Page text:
According to the UN, “rural women play a key role in supporting their households and communities in achieving food and nutrition security, generating income, and improving rural livelihoods and overall well-being. They contribute to agriculture and rural enterprises and fuel local and global economies. As such, they are active players in achieving the Millennium Development Goals”. Rural women represent over a third of the total world population, but, in FAO’s words “they generally work as subsistence farmers, paid or unpaid workers on family farms or as entrepreneurs running on- or off-farm enterprises. In addition, women provide the bulk of unpaid care and domestic work in rural areas, thereby supporting current and future generations of rural workers within their households and communities”.
Women, as innovators, participants or beneficiaries, are playing a very relevant role in most of the social innovations collected by SIMRA. From the development of productive cooperatives in Egypt or Turkey to pooling and sharing their knowledge and expertise in the UK or Bulgaria, or setting up schemes to tackle societal issues like waste management in Lebanon or unemployment in Spain and Estonia, women are developing projects that enhance the well-being in their local communities.
Here there is a small selection of examples from our database in which women are protagonists of the social innovations developed in marginalised rural areas across Europe and the Mediterranean:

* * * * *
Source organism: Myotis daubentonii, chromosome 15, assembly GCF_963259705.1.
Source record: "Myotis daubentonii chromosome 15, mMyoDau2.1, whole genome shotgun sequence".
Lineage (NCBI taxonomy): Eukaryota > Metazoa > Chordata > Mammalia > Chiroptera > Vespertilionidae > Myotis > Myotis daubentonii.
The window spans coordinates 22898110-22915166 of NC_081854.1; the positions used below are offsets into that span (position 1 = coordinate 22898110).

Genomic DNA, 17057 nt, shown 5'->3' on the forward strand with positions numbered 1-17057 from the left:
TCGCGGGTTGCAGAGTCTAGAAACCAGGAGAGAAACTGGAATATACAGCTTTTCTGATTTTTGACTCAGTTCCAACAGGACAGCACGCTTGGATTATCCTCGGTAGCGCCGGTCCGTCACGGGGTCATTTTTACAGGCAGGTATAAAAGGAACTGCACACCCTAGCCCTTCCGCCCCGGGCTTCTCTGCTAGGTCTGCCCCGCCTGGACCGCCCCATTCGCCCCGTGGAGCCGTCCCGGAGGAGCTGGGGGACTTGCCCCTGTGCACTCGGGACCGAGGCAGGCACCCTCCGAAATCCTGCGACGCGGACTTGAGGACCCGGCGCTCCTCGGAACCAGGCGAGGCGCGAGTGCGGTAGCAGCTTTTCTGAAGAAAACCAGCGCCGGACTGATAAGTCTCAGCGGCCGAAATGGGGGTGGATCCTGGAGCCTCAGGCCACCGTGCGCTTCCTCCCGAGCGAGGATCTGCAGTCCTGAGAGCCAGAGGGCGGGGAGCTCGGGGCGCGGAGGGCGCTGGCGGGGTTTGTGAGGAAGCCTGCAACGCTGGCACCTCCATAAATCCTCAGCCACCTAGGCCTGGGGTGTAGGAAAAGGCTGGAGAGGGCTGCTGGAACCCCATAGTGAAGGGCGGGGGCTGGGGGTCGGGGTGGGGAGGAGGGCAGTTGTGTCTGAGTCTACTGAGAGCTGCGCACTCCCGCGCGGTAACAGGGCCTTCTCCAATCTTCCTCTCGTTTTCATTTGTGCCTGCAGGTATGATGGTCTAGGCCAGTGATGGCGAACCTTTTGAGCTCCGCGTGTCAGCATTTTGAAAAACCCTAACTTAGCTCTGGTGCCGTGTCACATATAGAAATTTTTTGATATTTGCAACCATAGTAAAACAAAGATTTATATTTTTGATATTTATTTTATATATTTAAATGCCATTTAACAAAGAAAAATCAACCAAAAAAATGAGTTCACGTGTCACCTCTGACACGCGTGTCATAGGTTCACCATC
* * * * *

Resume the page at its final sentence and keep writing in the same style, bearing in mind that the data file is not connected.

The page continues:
Wherever you go, whatever you produce, whatever you believe in, Women of the mountains are determined to lead their societies for survival.
It’s 5 o’clock and the alarm goes off. She has breakfast and, with the radio in the background, she gets dressed for work. Milking starts at 6, but before that she needs to take the cows to the milking parlour. They aren’t many, but with the old facilities they find it hard to get in. Once she’s done, she goes back home, wakes up the children, gives them breakfast, gets them dressed, and takes them to school. Then she goes back to the farm… and resumes her work day. She does so until noon, when she cooks lunch, picks up her children, then takes them back to school, does the afternoon milking, and afterwards she brings the children back home and stays with them until they are tired and drop off to sleep. Sometimes she wishes she had a different life, a different job that didn’t enslave her and allowed her to be more in control.
Social farming, or care farming as it is also called, defines short or long-term activities that use agricultural resources such as animals and plants to promote and generate social services in rural areas. Examples of these services include rehabilitation, therapy, sheltered employment, life-long education and other activities that contribute to social inclusion (Di Iacovo and O’Connor, 2009).
Social farming activities emerged in the northern European countries (e.g. Belgium and the Netherlands) in the mid-20th century; and they soon spread throughout Europe as a result of a growing perception of the positive impacts on both the social and the economic welfare, particularly in peripheral rural areas (Gallis, 2013). While social farming has developed differently in the European countries, it can be seen as a way of addressing specific social needs and promoting innovative patterns of rural development that are rooted in local resources. On the one hand, social farming activities, by combining the agricultural environment with rehabilitation and care services, benefit peoples’ quality of life and their social inclusion. On the other hand, social farming activities represent an opportunity for farmers to broaden and diversify their multifunctional agriculture, to open up new markets and offer alternative services that go beyond food production.Continue reading